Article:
The Missing Link 1948 Panozster P-III
After World War II ended, thousands of veterans came home and tried the best they could to put their lives back together – they got married, bought a house in the ‘burbs and started a family. All across America, cars from the 1930’s were called back to service, since all the car factories were converted during the war to making tanks, trucks, airplanes, or other hardware for the war effort. Some of the 1930’s and early 1940’s cars were put back in service since there were no “new” cars to be had right after the war. Some old cars were turned into hot rods and driven (raced) by the same car-guys that had been using their mechanical skills building and maintaining the American made machinery that was used all over the globe. Another spin-off of the war was a host of “new” materials, such as aluminum and plastics, that were either invented or became more widely used during the war. The Panozster P-III was the post-war effort of a couple of car-guys, Joe Paolucci, and Jim Palosi.
Joe and Jim worked in the Akron “Rubber Shops” during WWII. At the beginning of the 20th Century, Akron, Ohio, was the “Rubber Capital of the World.” During the war, most of the Akron plants were working 24 hours a day making, not only tires, but also hoses, fan belts, blimp envelopes, fuel tank bladders, and all sorts of rubber related products.
In 1942, Joe & Jim were both too old to go “over there” and fight, so they both took part in the war effort by working in the factories. Joe was a Journeyman Machinist and worked in the heat treating department at the Metal Products Plant of The Firestone Tire & Rubber Company in South Akron. Joe hardened the tooling that helped to build the machinery that Firestone used to make tires and the other products. (One south Akron Firestone plant was converted to make boffer anti-aircraft guns.)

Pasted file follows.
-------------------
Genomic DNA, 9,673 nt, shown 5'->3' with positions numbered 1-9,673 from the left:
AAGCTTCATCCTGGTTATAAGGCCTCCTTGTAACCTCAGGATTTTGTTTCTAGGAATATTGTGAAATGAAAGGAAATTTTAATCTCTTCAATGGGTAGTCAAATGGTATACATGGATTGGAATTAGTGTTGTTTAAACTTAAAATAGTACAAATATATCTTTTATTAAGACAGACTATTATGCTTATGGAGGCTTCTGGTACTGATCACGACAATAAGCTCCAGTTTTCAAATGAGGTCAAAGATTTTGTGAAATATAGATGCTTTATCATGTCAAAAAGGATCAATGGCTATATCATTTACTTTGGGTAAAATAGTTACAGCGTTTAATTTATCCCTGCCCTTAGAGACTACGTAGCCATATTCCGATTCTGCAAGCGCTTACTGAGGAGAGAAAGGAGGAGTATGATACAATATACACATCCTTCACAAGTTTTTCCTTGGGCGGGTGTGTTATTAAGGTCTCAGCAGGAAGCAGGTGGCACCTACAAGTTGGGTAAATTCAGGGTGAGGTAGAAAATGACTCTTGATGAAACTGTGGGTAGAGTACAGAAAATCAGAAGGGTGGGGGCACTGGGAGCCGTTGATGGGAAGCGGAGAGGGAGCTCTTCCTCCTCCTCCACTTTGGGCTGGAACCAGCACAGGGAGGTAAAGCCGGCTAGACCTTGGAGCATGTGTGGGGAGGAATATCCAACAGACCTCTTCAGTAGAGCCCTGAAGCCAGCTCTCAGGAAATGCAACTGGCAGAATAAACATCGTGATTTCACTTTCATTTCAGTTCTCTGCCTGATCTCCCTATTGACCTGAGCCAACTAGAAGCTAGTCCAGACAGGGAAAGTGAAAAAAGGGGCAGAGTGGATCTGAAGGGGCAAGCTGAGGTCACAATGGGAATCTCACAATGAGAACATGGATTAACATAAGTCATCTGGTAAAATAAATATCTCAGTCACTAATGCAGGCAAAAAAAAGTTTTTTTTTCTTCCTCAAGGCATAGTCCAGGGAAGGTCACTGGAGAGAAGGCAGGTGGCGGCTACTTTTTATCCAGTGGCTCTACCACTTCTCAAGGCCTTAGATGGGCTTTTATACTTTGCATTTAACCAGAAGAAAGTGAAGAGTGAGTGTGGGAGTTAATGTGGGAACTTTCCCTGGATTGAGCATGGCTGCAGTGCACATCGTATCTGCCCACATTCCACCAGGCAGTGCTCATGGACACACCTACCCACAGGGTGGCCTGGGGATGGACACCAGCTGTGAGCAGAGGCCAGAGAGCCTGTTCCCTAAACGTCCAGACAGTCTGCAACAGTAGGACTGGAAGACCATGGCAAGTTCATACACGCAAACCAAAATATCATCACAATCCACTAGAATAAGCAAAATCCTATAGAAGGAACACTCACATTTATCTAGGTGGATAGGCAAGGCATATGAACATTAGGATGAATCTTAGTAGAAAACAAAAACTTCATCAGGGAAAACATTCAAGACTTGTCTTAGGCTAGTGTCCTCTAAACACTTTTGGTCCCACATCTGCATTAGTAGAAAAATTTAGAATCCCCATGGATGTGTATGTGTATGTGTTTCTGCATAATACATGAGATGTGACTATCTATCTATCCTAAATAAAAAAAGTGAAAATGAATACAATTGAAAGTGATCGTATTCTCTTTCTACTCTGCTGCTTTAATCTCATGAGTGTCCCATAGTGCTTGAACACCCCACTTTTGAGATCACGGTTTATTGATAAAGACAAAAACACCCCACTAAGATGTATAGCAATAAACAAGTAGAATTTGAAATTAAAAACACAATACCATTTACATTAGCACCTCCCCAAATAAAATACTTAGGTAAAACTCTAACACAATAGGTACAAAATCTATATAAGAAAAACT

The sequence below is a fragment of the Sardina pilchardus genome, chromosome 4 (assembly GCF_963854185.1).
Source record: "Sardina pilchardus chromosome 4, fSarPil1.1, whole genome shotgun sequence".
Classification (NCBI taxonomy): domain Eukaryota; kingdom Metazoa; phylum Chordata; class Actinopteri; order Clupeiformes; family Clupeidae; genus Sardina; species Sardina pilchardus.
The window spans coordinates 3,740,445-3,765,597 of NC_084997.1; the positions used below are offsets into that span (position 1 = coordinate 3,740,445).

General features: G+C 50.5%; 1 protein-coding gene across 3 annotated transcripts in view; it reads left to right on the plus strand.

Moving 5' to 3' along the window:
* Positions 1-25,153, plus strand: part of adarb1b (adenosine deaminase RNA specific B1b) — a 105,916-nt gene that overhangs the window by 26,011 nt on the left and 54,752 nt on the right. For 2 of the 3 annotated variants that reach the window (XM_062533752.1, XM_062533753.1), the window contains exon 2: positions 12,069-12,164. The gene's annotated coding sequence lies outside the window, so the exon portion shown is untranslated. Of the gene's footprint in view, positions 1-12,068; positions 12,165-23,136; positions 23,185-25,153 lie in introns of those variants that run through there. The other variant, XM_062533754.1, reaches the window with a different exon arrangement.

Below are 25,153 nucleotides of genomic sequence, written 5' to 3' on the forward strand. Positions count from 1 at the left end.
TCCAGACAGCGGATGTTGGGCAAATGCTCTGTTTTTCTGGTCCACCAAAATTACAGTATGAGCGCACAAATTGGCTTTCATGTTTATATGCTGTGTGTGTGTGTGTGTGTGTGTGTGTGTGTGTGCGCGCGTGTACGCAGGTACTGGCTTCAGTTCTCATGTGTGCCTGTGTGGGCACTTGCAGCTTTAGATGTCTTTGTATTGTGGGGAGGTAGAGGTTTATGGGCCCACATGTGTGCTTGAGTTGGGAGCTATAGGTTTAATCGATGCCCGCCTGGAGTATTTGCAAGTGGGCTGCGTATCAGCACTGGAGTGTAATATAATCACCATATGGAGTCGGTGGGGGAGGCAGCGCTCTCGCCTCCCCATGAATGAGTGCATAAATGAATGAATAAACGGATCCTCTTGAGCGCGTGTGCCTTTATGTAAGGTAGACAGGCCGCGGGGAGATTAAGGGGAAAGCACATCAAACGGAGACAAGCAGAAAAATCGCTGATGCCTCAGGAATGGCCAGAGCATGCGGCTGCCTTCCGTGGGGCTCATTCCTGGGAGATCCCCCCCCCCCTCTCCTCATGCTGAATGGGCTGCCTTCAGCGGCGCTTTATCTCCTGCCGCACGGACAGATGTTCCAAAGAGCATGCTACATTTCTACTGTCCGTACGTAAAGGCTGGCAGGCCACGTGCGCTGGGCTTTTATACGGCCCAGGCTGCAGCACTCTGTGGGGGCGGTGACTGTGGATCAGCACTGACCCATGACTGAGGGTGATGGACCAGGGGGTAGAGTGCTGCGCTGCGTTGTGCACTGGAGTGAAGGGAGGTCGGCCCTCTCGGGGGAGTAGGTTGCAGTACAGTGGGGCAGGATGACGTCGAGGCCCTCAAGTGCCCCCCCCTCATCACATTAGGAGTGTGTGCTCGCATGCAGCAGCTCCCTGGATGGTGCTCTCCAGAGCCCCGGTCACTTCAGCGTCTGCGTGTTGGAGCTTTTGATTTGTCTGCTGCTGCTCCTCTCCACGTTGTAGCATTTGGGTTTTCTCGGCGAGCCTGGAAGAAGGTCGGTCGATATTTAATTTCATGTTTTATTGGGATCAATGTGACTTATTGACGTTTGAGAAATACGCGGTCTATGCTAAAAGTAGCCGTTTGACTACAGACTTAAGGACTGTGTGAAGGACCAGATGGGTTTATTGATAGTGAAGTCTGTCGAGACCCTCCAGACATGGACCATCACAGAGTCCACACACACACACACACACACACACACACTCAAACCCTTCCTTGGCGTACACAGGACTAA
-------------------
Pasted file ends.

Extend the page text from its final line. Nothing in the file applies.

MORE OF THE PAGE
Jim worked at the Goodyear Tire plant in East Akron sculpting the tread and sidewall models – patterns out of wood that were used to cast the tire molds. Jim also did car sculpting – “body and fender” work out of his garage to earn a little extra income. During the war, one of the Goodyear plants at the Akron Municipal Airport was made into a factory to build Corsair airplanes. The planes would leave the factory and be flown to the seaports to be taken to Europe. Jim did his part for the war effort by forming aluminum struts and skins for the fuselage of the Corsairs.
After the war, Joe and Jim got back to their true passion – building cars. They admired their buddies’ jalopies – hot rods like the ‘32 Ford roadster their buddy Carl Shelbey had built. They also liked the little MG-TA roadster that another buddy, Danny Panozzi, brought back from England after the war. But Joe wanted his buddy Jim to build “something different.” Working with metals as a heat treater, Joe thought aluminum was the material to use.
Jim knew how to form it and it was a lot lighter than the pre-war cars made of steel. An aluminum frame with an aluminum body just big enough to hide all the mechanical bits would make sure that car was light. And Joe wanted American V-8 power like Carl’s ‘32 had. But not just a Ford flathead, Joe wanted a V8 spiked with Continental airplane engine parts, and downdraft carbs – with lots of pipes – intake pipes and exhaust pipes! And the noise it all made had to say “American and proud of it!”
Joe’s brother-in-law, Len Campanale, and his friend, Rett Sutter, were quite the artists. They painted several of the pin-ups on the sides of WWII airplanes during the war. Joe, and Jim and their friends, Danny and Carl, each contributed their ideas on what a true American roadster should look. A minimalist hot rod – real light and low – burly, with a powerful American V-8 and a lightweight aluminum body stretched over the top. After a couple of months of sketches, Rett painted renderings of what the aluminum bodywork would look like.